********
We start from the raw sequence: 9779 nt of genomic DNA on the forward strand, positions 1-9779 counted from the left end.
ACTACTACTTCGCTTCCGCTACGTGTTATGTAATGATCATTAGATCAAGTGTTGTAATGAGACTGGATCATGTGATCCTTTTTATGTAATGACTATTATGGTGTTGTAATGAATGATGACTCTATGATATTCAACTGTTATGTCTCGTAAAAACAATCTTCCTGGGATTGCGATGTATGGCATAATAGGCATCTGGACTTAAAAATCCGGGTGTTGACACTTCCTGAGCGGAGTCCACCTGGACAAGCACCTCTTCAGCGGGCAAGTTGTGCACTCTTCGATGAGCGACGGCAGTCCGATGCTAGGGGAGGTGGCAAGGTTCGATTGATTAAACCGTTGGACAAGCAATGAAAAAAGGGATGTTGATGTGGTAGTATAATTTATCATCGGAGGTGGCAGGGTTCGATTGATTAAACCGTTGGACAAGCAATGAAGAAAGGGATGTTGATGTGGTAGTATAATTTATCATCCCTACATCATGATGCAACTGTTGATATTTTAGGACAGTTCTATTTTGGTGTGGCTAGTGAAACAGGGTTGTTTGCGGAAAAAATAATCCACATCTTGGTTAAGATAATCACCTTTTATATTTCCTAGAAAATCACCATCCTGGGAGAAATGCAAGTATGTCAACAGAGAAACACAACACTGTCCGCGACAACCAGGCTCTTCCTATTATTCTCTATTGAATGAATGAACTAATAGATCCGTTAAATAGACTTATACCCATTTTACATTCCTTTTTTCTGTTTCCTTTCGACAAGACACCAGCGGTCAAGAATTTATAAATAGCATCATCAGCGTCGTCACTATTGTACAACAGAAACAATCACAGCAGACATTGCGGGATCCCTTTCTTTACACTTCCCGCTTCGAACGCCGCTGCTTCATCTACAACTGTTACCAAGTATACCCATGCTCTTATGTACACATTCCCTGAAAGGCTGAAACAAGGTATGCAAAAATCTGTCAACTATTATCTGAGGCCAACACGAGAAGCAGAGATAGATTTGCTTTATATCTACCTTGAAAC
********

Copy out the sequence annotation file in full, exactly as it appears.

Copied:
We start from the raw sequence: 9779 nt of genomic DNA on the forward strand, positions 1-9779 counted from the left end.
ACTACTACTTCGCTTCCGCTACGTGTTATGTAATGATCATTAGATCAAGTGTTGTAATGAGACTGGATCATGTGATCCTTTTTATGTAATGACTATTATGGTGTTGTAATGAATGATGACTCTATGATATTCAACTGTTATGTCTCGTAAAAACAATCTTCCTGGGATTGCGATGTATGGCATAATAGGCATCTGGACTTAAAAATCCGGGTGTTGACACTTCCTGAGCGGAGTCCACCTGGACAAGCACCTCTTCAGCGGGCAAGTTGTGCACTCTTCGATGAGCGACGGCAGTCCGATGCTAGGGGAGGTGGCAAGGTTCGATTGATTAAACCGTTGGACAAGCAATGAAAAAAGGGATGTTGATGTGGTAGTATAATTTATCATCGGAGGTGGCAGGGTTCGATTGATTAAACCGTTGGACAAGCAATGAAGAAAGGGATGTTGATGTGGTAGTATAATTTATCATCCCTACATCATGATGCAACTGTTGATATTTTAGGACAGTTCTATTTTGGTGTGGCTAGTGAAACAGGGTTGTTTGCGGAAAAAATAATCCACATCTTGGTTAAGATAATCACCTTTTATATTTCCTAGAAAATCACCATCCTGGGAGAAATGCAAGTATGTCAACAGAGAAACACAACACTGTCCGCGACAACCAGGCTCTTCCTATTATTCTCTATTGAATGAATGAACTAATAGATCCGTTAAATAGACTTATACCCATTTTACATTCCTTTTTTCTGTTTCCTTTCGACAAGACACCAGCGGTCAAGAATTTATAAATAGCATCATCAGCGTCGTCACTATTGTACAACAGAAACAATCACAGCAGACATTGCGGGATCCCTTTCTTTACACTTCCCGCTTCGAACGCCGCTGCTTCATCTACAACTGTTACCAAGTATACCCATGCTCTTATGTACACATTCCCTGAAAGGCTGAAACAAGGTATGCAAAAATCTGTCAACTATTATCTGAGGCCAACACGAGAAGCAGAGATAGATTTGCTTTATATCTACCTTGAAAC